But the leap from never having been to space in 1957, when Sputnik launched, to landing on the Moon in 1969 seems to me a much harder leap than what it would take to go from our current capabilities to a human Mars landing.
The landscape is also changing very rapidly, with many nations creating and growing space programs and the increasing involvement of the private sector. Never before have so many resources been invested in Mars exploration.
I don’t know what the coming years will bring, but I do think the stage is set for rapid progress if we decide we want to do it.
If there were a human mission to Mars launching tomorrow, would you go?
I spent most of my 20s hoping to apply to NASA’s astronaut program. Had the opportunity presented itself, I wouldn’t have hesitated.
However, I now have two little kids, and Mars would simply be too long a journey. For context, whereas the Moon would be like a business trip, 3 days there, 3 days back, a trip to Mars with current technology would be a 2.5-year endeavour, requiring 6 months’ travel each way plus a year and a half waiting on the surface for the planets to realign on the same side of the Sun.
So, as much as I love exploring the ends of the Earth, and as much as I dream about space, the honest answer is that I could not bear such a long separation.
There are no second chances with kids, and I don’t want to miss a thing.
Sirens of Mars: a review
Words: Dr Hannah Wakeford
Surely there is life on Mars – or at least that is what was thought by astronomers from the late 1600s all the way up to the 1980s. But in recent years that statement has taken on a whole new meaning.
This book takes us on a voyage through our relationship with the Red Planet and makes us appreciate the tremendous journey it has made in the popular zeitgeist, from a world covered in carefully engineered canals for advanced alien inhabitants, to a lush vegetated haven and finally to the cold, ancient and desolate wasteland we know today.
Looking behind the scenes of life as a modern planetary scientist, The Sirens of Mars follows the author’s experiences of the lows and highs of many of the most celebrated Mars missions.
The linear timeline of exploration helps to anchor Sarah Stewart Johnson’s story to the big question of “Is there life on Mars?”.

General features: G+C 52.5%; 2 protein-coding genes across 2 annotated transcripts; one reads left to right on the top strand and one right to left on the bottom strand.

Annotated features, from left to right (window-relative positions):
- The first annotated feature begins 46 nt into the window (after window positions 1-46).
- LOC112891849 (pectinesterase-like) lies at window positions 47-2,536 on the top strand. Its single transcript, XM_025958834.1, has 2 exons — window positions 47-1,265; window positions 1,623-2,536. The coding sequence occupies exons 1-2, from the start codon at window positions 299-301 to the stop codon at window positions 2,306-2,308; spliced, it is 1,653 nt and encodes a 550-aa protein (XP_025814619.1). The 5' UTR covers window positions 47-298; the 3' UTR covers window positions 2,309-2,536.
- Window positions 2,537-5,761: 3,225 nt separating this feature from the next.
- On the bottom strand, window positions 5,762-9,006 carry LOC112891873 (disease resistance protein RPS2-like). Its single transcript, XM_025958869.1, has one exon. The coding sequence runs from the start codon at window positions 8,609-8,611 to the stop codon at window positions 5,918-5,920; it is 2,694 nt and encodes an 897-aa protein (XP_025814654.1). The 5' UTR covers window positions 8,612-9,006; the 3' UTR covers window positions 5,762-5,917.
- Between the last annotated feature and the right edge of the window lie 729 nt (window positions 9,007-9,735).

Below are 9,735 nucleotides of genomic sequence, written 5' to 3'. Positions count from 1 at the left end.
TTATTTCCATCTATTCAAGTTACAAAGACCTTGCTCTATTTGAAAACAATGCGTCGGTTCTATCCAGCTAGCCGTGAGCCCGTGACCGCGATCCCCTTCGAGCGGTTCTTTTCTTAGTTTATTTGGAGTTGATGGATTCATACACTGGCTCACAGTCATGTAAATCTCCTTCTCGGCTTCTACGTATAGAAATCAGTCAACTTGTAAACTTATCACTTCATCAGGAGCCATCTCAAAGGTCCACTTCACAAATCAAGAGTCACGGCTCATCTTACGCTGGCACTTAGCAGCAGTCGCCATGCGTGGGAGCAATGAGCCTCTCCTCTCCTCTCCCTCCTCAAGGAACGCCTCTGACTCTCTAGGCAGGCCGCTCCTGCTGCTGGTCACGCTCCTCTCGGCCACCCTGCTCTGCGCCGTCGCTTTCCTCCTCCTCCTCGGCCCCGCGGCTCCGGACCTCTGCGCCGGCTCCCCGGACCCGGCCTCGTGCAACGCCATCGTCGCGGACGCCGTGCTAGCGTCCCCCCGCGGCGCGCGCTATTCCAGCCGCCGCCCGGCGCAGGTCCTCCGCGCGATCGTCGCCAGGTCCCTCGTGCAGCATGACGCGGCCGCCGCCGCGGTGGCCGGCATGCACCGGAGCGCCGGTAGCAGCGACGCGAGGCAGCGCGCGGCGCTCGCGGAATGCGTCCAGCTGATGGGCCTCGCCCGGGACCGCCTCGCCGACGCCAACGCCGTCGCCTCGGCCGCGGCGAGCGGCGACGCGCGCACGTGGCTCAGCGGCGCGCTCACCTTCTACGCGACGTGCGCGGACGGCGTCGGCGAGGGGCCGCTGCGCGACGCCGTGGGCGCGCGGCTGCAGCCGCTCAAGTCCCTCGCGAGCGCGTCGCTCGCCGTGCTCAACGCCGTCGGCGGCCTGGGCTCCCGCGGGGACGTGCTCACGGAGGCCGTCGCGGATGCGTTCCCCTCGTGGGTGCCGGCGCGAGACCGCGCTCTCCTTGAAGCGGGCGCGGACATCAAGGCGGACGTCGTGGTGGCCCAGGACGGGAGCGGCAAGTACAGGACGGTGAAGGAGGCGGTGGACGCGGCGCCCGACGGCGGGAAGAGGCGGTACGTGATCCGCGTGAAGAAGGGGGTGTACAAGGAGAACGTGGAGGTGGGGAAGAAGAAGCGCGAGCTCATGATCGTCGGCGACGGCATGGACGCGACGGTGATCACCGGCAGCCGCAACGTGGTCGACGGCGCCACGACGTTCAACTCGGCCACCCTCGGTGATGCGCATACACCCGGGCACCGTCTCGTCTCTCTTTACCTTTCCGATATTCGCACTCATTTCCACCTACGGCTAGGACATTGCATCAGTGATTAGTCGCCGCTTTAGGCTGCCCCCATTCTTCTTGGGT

We follow along with her as she realises the implications of highly acidic material uncovered by Opportunity, sit with her in the Mojave Desert mapping the landscape of alien terrain on Earth, and sympathise with the feeling of isolation and separation from the world as she adjusts to ‘Martian time’ in the control room at NASA’s Jet Propulsion Laboratory, monitoring rovers on a distant world.
In many places you will rush to the internet to look up the images and maps described in the book to understand Johnson’s wonder at the discoveries being made.
The book would have greatly benefited from including some of these: the original pictures and charts of Mars used to design the Mariner missions that now sit on the author’s office wall, the first image from Opportunity as it approached the precipice of Endurance crater, the Olympic Rings etched forever into the Martian rock by the Spirit rover.
Some are easy to find and some impossible, but each is pivotal to the author’s, and the reader’s, relationship with Mars.
Although at times not the easiest to follow, this is a must-read for fans of our Martian neighbour and humanity’s longstanding search for life elsewhere in the Universe.
Iain Todd is BBC Sky at Night Magazine's Staff Writer.
Dr Hannah Wakeford is an astrophysicist at the University of Bristol where she studies exoplanets using the Hubble Space Telescope.
This review and interview originally appeared in the July 2020 issue of BBC Sky at Night Magazine.
Iain Todd is BBC Sky at Night Magazine's Content Editor. He fell in love with the night sky when he caught his first glimpse of Orion, aged 10.